But Mount never really wanted to leave Chelsea. The reasons that he did so are complicated and contradictory when you listen to both sides of it. But the bottom line is that Mount felt he had not been made to feel fully valued, either by the Roman Abramovich regime or the bumbling, chaotic Todd Boehly era that has followed. Mount was one of Chelsea’s own, a good lad with talent to who had never looked beyond wearing a blue and white shirt.

If Mount had played at a club like Manchester City or Liverpool, he would have been drowning in the best contract the club could afford, tied down to a future so long that he could barely see all the way to the end of it.

But that didn’t happen. Instead, Chelsea had prevaricated on laying down the really big numbers. Mount, still on the same £80,000-a-week deal he signed as a 19-year-old on his return from Derby, looked around the dressing room and saw other, newer players arriving on far better salaries. He sensed the drift that had been allowed to set in after a Champions League triumph that should have been a springboard. So, despite a personal intervention by Boehly and the fact a contract was on the table, he left for Old Trafford last summer, a move that felt wrong right from the very start.

In Manchester, manager Erik ten Hag needed top players to make good a decent first season that had taken United back in to the Champions League. But his budget for the summer was a relatively modest £150m. With that in mind, it seems extraordinary now that the club chose to spend a third of it on Mount.

United needed a footballer who could transform their midfield. The Brazilian Casemiro had done it for a season but his legs were going. They needed a player to drag them forwards, both literally and metaphorically. They needed authority, a leader. They needed someone like Declan Rice, for example. Mount was never likely to be that player- it’s just not him - and it would be interesting to know who at Old Trafford ever thought he would be.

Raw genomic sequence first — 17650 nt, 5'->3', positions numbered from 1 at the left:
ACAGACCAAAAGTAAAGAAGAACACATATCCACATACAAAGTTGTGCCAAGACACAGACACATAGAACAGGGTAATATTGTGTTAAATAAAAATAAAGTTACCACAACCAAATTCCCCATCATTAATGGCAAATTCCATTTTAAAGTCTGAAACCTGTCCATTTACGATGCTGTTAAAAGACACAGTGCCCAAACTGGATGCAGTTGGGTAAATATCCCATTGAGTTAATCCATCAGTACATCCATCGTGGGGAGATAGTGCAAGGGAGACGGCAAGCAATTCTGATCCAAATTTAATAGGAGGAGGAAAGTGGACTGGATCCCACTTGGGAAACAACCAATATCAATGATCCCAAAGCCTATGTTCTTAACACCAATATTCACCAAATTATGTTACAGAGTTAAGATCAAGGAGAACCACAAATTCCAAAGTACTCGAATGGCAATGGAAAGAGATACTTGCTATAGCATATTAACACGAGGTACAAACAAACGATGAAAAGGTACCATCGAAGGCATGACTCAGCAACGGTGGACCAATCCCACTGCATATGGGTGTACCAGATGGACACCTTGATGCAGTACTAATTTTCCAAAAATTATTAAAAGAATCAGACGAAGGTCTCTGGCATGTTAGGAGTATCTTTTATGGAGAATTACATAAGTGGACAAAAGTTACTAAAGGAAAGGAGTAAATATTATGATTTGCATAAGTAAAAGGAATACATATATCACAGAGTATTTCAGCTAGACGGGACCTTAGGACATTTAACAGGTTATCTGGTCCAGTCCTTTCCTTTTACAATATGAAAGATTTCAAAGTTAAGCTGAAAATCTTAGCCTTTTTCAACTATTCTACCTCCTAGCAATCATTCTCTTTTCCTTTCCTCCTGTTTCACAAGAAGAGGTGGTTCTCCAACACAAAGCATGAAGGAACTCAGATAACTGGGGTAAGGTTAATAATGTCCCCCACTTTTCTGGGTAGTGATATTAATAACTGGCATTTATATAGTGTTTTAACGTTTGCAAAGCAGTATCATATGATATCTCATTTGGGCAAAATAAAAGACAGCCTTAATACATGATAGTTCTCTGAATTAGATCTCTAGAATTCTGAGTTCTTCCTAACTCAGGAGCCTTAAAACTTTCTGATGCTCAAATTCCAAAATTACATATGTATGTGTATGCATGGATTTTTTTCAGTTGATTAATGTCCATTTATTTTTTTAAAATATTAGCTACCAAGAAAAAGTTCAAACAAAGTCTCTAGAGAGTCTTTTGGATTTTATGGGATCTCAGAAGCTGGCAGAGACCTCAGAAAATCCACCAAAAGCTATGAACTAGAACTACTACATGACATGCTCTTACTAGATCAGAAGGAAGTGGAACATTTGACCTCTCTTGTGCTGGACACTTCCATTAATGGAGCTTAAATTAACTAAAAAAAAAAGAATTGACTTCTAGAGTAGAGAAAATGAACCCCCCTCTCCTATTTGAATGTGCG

Injuries have ruined Mount’s first season at United. He has hardly played. If United manage to recruit well this summer, he may begin to adorn that midfield like he once did Chelsea’s. He is a smart passer and and an intelligent runner. But he was never going to do it all on is own. He does not have that presence or that authority, either as a player or an individual.

It seems extraordinary that United chose to spend a third of their budget on Mount last year

It seems extraordinary that United chose to spend a third of their budget on Mount last year

Mount is still an extremely talented midfielder, but his campaign has been riddled by injuries

Mount is still an extremely talented midfielder, but his campaign has been riddled by injuries

It really is boring seeing clubs like Chelsea, United and others spending an awful lot of money so very badly in an attempt to drag themselves on to the shoulder of Manchester City

It really is boring seeing clubs like Chelsea, United and others spending an awful lot of money so very badly in an attempt to drag themselves on to the shoulder of Manchester City

It’s been interesting this week listening to people tell me City have made the Premier League boring. City have not done that. City have set elite standards in terms of playing, coaching and recruiting. What has been boring has been watching clubs like Chelsea, United and others spending an awful lot of money so very badly in an attempt to drag themselves on to the shoulder of the four-times champions.